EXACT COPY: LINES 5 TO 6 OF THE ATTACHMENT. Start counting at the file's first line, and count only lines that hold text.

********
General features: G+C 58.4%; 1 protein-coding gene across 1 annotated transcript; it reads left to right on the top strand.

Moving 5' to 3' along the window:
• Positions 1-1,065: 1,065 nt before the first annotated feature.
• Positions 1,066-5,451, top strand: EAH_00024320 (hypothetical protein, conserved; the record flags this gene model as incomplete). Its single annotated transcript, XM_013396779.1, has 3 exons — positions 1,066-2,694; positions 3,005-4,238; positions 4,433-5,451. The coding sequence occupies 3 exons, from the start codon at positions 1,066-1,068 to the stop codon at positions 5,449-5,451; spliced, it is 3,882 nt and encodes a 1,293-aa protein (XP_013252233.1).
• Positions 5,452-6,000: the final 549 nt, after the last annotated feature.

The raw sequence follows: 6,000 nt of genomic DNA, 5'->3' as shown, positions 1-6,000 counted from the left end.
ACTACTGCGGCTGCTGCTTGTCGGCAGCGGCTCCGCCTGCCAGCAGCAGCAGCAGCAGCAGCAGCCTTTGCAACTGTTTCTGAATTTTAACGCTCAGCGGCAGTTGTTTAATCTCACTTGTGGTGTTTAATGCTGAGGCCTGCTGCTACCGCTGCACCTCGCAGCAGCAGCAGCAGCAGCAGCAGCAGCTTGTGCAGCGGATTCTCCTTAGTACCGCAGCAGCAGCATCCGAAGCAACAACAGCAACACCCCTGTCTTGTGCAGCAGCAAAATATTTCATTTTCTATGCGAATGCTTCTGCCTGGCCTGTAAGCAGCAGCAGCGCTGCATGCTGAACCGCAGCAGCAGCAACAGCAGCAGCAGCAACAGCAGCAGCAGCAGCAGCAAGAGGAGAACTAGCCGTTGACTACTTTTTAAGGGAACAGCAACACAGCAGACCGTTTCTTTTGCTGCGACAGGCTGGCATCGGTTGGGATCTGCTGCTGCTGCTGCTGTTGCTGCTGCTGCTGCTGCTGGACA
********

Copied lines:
• Positions 5,452-6,000: the final 549 nt, after the last annotated feature.

The raw sequence follows: 6,000 nt of genomic DNA, 5'->3' as shown, positions 1-6,000 counted from the left end.